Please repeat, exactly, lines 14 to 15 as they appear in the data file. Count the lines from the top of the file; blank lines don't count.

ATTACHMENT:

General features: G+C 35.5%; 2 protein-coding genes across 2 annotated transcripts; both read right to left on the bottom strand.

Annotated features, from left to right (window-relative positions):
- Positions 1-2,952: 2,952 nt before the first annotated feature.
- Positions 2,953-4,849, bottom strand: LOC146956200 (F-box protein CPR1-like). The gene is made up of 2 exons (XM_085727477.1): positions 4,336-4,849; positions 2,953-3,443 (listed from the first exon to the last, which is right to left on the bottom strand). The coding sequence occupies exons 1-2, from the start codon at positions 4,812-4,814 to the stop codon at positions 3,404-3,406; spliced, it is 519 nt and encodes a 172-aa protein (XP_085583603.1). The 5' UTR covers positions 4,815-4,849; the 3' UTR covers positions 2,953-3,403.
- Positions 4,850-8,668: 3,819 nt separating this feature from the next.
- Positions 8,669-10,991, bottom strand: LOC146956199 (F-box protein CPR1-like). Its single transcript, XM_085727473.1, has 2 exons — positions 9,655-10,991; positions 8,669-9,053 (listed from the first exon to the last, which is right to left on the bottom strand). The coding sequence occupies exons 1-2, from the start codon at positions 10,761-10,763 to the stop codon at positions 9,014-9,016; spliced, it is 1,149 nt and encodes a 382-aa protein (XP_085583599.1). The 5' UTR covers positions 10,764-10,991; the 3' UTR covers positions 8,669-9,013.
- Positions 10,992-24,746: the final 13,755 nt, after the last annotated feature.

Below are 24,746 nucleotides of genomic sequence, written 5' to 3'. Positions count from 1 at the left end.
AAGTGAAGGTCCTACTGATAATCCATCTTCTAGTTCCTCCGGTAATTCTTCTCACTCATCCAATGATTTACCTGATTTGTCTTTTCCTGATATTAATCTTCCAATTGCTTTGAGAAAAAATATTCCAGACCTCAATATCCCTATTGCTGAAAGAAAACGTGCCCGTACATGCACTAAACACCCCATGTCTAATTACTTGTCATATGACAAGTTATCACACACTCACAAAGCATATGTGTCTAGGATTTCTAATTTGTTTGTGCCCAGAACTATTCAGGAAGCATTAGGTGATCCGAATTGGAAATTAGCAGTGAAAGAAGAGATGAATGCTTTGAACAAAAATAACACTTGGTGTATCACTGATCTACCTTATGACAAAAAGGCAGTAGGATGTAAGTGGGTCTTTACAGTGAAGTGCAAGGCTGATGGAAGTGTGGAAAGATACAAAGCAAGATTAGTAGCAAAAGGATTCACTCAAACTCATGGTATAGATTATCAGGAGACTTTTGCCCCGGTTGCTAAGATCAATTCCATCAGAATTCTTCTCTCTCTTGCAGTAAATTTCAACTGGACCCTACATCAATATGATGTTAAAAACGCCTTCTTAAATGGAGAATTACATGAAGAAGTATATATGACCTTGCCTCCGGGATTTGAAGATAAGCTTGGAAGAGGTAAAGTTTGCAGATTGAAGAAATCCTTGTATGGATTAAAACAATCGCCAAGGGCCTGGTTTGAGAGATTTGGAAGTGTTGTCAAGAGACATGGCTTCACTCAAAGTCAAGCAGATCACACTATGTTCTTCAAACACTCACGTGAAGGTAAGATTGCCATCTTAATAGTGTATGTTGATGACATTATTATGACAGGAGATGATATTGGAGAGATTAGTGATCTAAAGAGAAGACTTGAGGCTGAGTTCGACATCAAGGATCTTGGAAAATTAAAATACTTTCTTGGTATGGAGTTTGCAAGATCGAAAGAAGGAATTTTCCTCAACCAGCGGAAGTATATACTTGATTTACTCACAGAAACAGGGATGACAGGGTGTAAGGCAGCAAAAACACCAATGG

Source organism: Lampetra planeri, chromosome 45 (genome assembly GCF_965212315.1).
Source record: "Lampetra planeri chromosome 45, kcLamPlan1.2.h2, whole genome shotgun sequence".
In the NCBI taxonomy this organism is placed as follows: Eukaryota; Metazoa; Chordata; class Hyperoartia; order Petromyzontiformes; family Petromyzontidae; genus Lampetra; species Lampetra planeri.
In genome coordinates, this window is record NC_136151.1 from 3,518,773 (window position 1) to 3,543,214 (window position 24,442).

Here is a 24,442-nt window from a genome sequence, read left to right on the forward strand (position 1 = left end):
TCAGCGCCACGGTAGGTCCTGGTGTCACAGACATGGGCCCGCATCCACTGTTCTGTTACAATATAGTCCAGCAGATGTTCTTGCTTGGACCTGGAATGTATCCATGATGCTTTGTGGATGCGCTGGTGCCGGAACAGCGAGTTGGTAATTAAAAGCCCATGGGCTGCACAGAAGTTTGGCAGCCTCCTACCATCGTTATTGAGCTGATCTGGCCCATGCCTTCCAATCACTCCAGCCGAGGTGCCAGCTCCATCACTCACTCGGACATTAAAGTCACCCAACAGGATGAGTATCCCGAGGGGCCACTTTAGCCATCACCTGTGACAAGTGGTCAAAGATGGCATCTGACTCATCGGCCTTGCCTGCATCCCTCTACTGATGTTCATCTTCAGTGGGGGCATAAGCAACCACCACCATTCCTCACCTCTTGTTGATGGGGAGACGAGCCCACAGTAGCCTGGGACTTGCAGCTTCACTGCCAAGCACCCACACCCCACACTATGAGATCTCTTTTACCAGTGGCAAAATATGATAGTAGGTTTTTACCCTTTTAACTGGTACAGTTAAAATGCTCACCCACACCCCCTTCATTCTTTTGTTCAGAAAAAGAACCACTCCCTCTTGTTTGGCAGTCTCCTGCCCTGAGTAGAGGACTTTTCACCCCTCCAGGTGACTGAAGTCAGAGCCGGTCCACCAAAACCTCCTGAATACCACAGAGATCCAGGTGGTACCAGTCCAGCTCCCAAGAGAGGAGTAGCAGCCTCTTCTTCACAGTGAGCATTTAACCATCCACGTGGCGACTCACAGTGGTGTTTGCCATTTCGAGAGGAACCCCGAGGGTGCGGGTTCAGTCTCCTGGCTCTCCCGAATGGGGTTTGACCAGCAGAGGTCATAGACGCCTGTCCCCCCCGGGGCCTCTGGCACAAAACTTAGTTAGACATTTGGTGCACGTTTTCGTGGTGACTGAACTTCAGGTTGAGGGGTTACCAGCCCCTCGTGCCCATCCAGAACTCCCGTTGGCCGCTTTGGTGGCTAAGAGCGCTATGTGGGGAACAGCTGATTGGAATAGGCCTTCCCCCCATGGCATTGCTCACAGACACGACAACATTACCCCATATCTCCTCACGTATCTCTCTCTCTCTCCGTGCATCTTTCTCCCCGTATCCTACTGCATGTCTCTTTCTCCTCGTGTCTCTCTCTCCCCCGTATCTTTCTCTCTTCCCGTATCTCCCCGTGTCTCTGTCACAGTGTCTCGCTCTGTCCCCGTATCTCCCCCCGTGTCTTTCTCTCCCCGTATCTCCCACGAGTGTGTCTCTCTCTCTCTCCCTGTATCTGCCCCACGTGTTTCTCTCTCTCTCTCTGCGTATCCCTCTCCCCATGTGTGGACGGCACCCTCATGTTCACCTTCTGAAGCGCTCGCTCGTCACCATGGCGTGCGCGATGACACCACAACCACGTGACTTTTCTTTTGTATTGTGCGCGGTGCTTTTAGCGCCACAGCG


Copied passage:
Here is a 24,442-nt window from a genome sequence, read left to right on the forward strand (position 1 = left end):
TCAGCGCCACGGTAGGTCCTGGTGTCACAGACATGGGCCCGCATCCACTGTTCTGTTACAATATAGTCCAGCAGATGTTCTTGCTTGGACCTGGAATGTATCCATGATGCTTTGTGGATGCGCTGGTGCCGGAACAGCGAGTTGGTAATTAAAAGCCCATGGGCTGCACAGAAGTTTGGCAGCCTCCTACCATCGTTATTGAGCTGATCTGGCCCATGCCTTCCAATCACTCCAGCCGAGGTGCCAGCTCCATCACTCACTCGGACATTAAAGTCACCCAACAGGATGAGTATCCCGAGGGGCCACTTTAGCCATCACCTGTGACAAGTGGTCAAAGATGGCATCTGACTCATCGGCCTTGCCTGCATCCCTCTACTGATGTTCATCTTCAGTGGGGGCATAAGCAACCACCACCATTCCTCACCTCTTGTTGATGGGGAGACGAGCCCACAGTAGCCTGGGACTTGCAGCTTCACTGCCAAGCACCCACACCCCACACTATGAGATCTCTTTTACCAGTGGCAAAATATGATAGTAGGTTTTTACCCTTTTAACTGGTACAGTTAAAATGCTCACCCACACCCCCTTCATTCTTTTGTTCAGAAAAAGAACCACTCCCTCTTGTTTGGCAGTCTCCTGCCCTGAGTAGAGGACTTTTCACCCCTCCAGGTGACTGAAGTCAGAGCCGGTCCACCAAAACCTCCTGAATACCACAGAGATCCAGGTGGTACCAGTCCAGCTCCCAAGAGAGGAGTAGCAGCCTCTTCTTCACAGTGAGCATTTAACCATCCACGTGGCGACTCACAGTGGTGTTTGCCATTTCGAGAGGAACCCCGAGGGTGCGGGTTCAGTCTCCTGGCTCTCCCGAATGGGGTTTGACCAGCAGAGGTCATAGACGCCTGTCCCCCCCGGGGCCTCTGGCACAAAACTTAGTTAGACATTTGGTGCACGTTTTCGTGGTGACTGAACTTCAGGTTGAGGGGTTACCAGCCCCTCGTGCCCATCCAGAACTCCCGTTGGCCGCTTTGGTGGCTAAGAGCGCTATGTGGGGAACAGCTGATTGGAATAGGCCTTCCCCCCATGGCATTGCTCACAGACACGACAACATTACCCCATATCTCCTCACGTATCTCTCTCTCTCTCCGTGCATCTTTCTCCCCGTATCCTACTGCATGTCTCTTTCTCCTCGTGTCTCTCTCTCCCCCGTATCTTTCTCTCTTCCCGTATCTCCCCGTGTCTCTGTCACAGTGTCTCGCTCTGTCCCCGTATCTCCCCCCGTGTCTTTCTCTCCCCGTATCTCCCACGAGTGTGTCTCTCTCTCTCTCCCTGTATCTGCCCCACGTGTTTCTCTCTCTCTCTCTGCGTATCCCTCTCCCCATGTGTGGACGGCACCCTCATGTTCACCTTCTGAAGCGCTCGCTCGTCACCATGGCGTGCGCGATGACACCACAACCACGTGACTTTTCTTTTGTATTGTGCGCGGTGCTTTTAGCGCCACAGCG